DiffEqParamEstim.jl and multiple_shooting_objective

I am reading through the tutorial of DiffEqParamEstim.jl (Optimization-Based ODE Parameter Estimation · DiffEqParamEstim.jl) in the section of multiple shooting method.
The code put together reads the following

using DifferentialEquations
using DiffEqParamEstim
using BlackBoxOptim

function ms_f(du,u,p,t)
    du[1] = dx = p[1]*u[1] - p[2]*u[1]*u[2]
    du[2] = dy = -3*u[2] + u[1]*u[2]
ms_u0 = [1.0;1.0]
tspan = (0.0,10.0)
ms_p = [1.5,1.0]
ms_prob = ODEProblem(ms_f,ms_u0,tspan,ms_p)
t = collect(range(0,stop=10,length=200))
sol = solve(ms_prob,Tsit5(),saveat=t,abstol=1e-12,reltol=1e-12)
data = Array(sol)
bound = Tuple{Float64, Float64}[(0, 10),(0, 10),(0, 10),(0, 10),
                                (0, 10),(0, 10),(0, 10),(0, 10),
                                (0, 10),(0, 10),(0, 10),(0, 10),
                                (0, 10),(0, 10),(0, 10),(0, 10),(0, 10),(0, 10)]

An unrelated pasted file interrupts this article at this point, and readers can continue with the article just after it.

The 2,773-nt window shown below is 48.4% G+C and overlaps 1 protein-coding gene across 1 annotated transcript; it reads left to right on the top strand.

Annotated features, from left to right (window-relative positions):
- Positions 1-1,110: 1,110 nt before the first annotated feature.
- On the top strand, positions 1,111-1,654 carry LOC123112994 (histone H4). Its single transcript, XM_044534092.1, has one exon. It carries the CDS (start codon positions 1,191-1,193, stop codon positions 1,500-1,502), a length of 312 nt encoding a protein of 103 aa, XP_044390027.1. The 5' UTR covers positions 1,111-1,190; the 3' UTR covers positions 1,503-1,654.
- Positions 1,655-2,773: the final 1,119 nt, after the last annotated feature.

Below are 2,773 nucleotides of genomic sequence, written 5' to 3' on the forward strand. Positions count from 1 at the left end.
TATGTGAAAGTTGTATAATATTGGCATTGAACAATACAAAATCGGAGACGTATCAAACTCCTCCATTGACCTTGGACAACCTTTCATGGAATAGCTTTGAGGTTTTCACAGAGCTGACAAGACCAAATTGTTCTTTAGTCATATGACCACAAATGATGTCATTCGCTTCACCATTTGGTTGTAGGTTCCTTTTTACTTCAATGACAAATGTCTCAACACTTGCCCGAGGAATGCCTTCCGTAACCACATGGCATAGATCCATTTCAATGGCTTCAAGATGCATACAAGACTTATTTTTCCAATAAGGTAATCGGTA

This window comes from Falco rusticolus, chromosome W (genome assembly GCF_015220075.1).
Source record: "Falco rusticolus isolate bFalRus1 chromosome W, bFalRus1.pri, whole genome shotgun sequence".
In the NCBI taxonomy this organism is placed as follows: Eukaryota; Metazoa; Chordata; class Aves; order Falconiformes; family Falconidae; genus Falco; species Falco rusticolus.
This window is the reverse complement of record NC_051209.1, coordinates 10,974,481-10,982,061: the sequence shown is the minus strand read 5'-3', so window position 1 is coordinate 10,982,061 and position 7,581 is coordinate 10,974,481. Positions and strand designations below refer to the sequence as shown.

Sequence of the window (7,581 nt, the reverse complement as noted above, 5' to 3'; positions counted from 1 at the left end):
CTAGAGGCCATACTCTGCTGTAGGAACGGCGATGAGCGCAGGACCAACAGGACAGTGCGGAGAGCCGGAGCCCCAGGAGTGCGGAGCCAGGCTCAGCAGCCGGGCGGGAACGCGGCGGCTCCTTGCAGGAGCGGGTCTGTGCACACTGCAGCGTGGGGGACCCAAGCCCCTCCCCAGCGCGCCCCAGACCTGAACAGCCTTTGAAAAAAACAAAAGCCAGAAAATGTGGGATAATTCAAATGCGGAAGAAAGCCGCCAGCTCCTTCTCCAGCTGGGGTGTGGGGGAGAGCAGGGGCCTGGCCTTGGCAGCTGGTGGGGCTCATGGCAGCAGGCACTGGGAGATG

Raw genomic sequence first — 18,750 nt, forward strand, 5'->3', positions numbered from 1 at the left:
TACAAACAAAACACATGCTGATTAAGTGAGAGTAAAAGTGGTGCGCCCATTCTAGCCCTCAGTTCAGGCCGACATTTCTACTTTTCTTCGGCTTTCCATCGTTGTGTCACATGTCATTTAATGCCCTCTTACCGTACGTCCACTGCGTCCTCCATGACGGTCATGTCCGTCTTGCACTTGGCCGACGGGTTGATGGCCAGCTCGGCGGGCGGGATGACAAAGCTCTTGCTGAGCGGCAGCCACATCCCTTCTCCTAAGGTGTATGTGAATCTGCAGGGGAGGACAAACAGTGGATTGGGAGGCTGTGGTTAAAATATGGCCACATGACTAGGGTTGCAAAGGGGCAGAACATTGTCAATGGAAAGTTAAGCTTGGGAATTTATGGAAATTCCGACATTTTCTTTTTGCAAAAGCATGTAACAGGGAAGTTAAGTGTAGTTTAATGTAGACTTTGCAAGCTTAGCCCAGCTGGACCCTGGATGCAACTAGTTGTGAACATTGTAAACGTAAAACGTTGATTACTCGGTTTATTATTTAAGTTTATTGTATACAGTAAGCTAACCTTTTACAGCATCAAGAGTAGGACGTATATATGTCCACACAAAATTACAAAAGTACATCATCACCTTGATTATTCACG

ms_obj = multiple_shooting_objective(ms_prob,Tsit5(),L2Loss(t,data);discontinuity_weight=1.0,abstol=1e-12,reltol=1e-12)

result = bboptimize(ms_obj;SearchRange = bound, MaxSteps = 3*1e4)
ms_p_estimated = result.archive_output.best_candidate[end-1:end]    #parameter estimated are last
ms_ic_estimated = result.archive_output.best_candidate[1:end-2]     #initial conditions over steps 

And that works like a charm. However I haven’t understood what is the meaning of bound, especially what it reprents.
Why is it long 18 (tuples)?
when looking at the results, what are the other values other than the last 2, that are the parameters we are looking for? the docs says they are the ic at different steps, but why are they 16? the data given to interpolate are of length 200 so where (in time) are those ic used?